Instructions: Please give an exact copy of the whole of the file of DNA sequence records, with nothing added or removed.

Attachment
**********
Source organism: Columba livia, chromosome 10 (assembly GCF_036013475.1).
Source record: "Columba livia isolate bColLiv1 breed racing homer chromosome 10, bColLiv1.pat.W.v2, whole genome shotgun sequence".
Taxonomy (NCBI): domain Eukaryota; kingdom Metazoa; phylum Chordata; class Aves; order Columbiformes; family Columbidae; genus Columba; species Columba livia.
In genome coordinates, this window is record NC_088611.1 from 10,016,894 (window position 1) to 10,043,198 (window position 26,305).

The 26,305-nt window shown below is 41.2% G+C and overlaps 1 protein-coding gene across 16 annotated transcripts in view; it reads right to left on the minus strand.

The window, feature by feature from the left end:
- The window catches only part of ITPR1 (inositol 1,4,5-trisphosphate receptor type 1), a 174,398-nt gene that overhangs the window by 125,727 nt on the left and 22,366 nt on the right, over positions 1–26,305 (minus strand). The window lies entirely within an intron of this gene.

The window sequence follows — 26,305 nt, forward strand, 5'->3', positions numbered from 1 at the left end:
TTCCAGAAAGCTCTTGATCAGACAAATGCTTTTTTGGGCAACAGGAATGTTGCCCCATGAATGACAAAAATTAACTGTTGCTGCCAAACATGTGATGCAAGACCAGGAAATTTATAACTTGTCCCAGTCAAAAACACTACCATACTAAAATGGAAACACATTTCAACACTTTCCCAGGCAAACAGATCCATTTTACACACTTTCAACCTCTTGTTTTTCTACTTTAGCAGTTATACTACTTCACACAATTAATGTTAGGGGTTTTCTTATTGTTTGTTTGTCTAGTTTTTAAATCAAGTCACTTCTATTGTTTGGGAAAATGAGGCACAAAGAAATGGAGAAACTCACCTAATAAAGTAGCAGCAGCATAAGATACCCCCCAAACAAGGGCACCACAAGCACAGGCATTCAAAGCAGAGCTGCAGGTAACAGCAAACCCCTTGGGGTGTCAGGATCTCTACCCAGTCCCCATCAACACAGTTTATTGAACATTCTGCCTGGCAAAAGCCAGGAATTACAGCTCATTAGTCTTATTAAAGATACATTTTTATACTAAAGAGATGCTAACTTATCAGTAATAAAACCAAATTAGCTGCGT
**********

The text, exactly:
Source organism: Columba livia, chromosome 10 (assembly GCF_036013475.1).
Source record: "Columba livia isolate bColLiv1 breed racing homer chromosome 10, bColLiv1.pat.W.v2, whole genome shotgun sequence".
Taxonomy (NCBI): domain Eukaryota; kingdom Metazoa; phylum Chordata; class Aves; order Columbiformes; family Columbidae; genus Columba; species Columba livia.
In genome coordinates, this window is record NC_088611.1 from 10,016,894 (window position 1) to 10,043,198 (window position 26,305).

The 26,305-nt window shown below is 41.2% G+C and overlaps 1 protein-coding gene across 16 annotated transcripts in view; it reads right to left on the minus strand.

The window, feature by feature from the left end:
- The window catches only part of ITPR1 (inositol 1,4,5-trisphosphate receptor type 1), a 174,398-nt gene that overhangs the window by 125,727 nt on the left and 22,366 nt on the right, over positions 1–26,305 (minus strand). The window lies entirely within an intron of this gene.

The window sequence follows — 26,305 nt, forward strand, 5'->3', positions numbered from 1 at the left end:
TTCCAGAAAGCTCTTGATCAGACAAATGCTTTTTTGGGCAACAGGAATGTTGCCCCATGAATGACAAAAATTAACTGTTGCTGCCAAACATGTGATGCAAGACCAGGAAATTTATAACTTGTCCCAGTCAAAAACACTACCATACTAAAATGGAAACACATTTCAACACTTTCCCAGGCAAACAGATCCATTTTACACACTTTCAACCTCTTGTTTTTCTACTTTAGCAGTTATACTACTTCACACAATTAATGTTAGGGGTTTTCTTATTGTTTGTTTGTCTAGTTTTTAAATCAAGTCACTTCTATTGTTTGGGAAAATGAGGCACAAAGAAATGGAGAAACTCACCTAATAAAGTAGCAGCAGCATAAGATACCCCCCAAACAAGGGCACCACAAGCACAGGCATTCAAAGCAGAGCTGCAGGTAACAGCAAACCCCTTGGGGTGTCAGGATCTCTACCCAGTCCCCATCAACACAGTTTATTGAACATTCTGCCTGGCAAAAGCCAGGAATTACAGCTCATTAGTCTTATTAAAGATACATTTTTATACTAAAGAGATGCTAACTTATCAGTAATAAAACCAAATTAGCTGCGT